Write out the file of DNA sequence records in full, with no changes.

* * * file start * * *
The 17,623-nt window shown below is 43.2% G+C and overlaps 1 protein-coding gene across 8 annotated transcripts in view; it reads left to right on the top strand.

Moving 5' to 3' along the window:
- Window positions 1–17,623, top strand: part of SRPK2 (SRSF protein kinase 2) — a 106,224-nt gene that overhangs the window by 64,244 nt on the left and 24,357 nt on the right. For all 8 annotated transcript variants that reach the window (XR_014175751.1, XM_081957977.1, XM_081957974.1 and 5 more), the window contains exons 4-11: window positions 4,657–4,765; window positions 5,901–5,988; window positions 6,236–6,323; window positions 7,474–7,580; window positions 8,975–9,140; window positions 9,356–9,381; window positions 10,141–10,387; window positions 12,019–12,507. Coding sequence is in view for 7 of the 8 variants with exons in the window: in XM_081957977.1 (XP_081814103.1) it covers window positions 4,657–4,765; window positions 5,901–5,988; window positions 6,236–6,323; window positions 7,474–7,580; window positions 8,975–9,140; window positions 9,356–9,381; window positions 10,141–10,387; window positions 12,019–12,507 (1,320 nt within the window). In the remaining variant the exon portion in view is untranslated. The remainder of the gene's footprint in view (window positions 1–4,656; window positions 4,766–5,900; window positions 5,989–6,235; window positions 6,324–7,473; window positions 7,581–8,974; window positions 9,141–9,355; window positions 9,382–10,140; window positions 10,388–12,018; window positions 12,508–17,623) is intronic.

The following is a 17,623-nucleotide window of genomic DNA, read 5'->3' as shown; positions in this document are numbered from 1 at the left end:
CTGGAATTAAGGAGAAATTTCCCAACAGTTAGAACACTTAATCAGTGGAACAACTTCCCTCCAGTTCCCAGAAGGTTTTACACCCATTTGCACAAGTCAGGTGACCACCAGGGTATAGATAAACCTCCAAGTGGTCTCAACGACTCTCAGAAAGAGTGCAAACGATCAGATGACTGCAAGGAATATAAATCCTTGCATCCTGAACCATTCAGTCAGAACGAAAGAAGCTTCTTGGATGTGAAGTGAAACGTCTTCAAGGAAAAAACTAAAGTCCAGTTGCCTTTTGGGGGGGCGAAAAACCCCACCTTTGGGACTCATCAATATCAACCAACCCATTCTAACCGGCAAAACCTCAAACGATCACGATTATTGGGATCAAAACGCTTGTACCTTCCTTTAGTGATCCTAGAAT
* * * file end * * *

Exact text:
The 17,623-nt window shown below is 43.2% G+C and overlaps 1 protein-coding gene across 8 annotated transcripts in view; it reads left to right on the top strand.

Moving 5' to 3' along the window:
- Window positions 1–17,623, top strand: part of SRPK2 (SRSF protein kinase 2) — a 106,224-nt gene that overhangs the window by 64,244 nt on the left and 24,357 nt on the right. For all 8 annotated transcript variants that reach the window (XR_014175751.1, XM_081957977.1, XM_081957974.1 and 5 more), the window contains exons 4-11: window positions 4,657–4,765; window positions 5,901–5,988; window positions 6,236–6,323; window positions 7,474–7,580; window positions 8,975–9,140; window positions 9,356–9,381; window positions 10,141–10,387; window positions 12,019–12,507. Coding sequence is in view for 7 of the 8 variants with exons in the window: in XM_081957977.1 (XP_081814103.1) it covers window positions 4,657–4,765; window positions 5,901–5,988; window positions 6,236–6,323; window positions 7,474–7,580; window positions 8,975–9,140; window positions 9,356–9,381; window positions 10,141–10,387; window positions 12,019–12,507 (1,320 nt within the window). In the remaining variant the exon portion in view is untranslated. The remainder of the gene's footprint in view (window positions 1–4,656; window positions 4,766–5,900; window positions 5,989–6,235; window positions 6,324–7,473; window positions 7,581–8,974; window positions 9,141–9,355; window positions 9,382–10,140; window positions 10,388–12,018; window positions 12,508–17,623) is intronic.

The following is a 17,623-nucleotide window of genomic DNA, read 5'->3' as shown; positions in this document are numbered from 1 at the left end:
CTGGAATTAAGGAGAAATTTCCCAACAGTTAGAACACTTAATCAGTGGAACAACTTCCCTCCAGTTCCCAGAAGGTTTTACACCCATTTGCACAAGTCAGGTGACCACCAGGGTATAGATAAACCTCCAAGTGGTCTCAACGACTCTCAGAAAGAGTGCAAACGATCAGATGACTGCAAGGAATATAAATCCTTGCATCCTGAACCATTCAGTCAGAACGAAAGAAGCTTCTTGGATGTGAAGTGAAACGTCTTCAAGGAAAAAACTAAAGTCCAGTTGCCTTTTGGGGGGGCGAAAAACCCCACCTTTGGGACTCATCAATATCAACCAACCCATTCTAACCGGCAAAACCTCAAACGATCACGATTATTGGGATCAAAACGCTTGTACCTTCCTTTAGTGATCCTAGAAT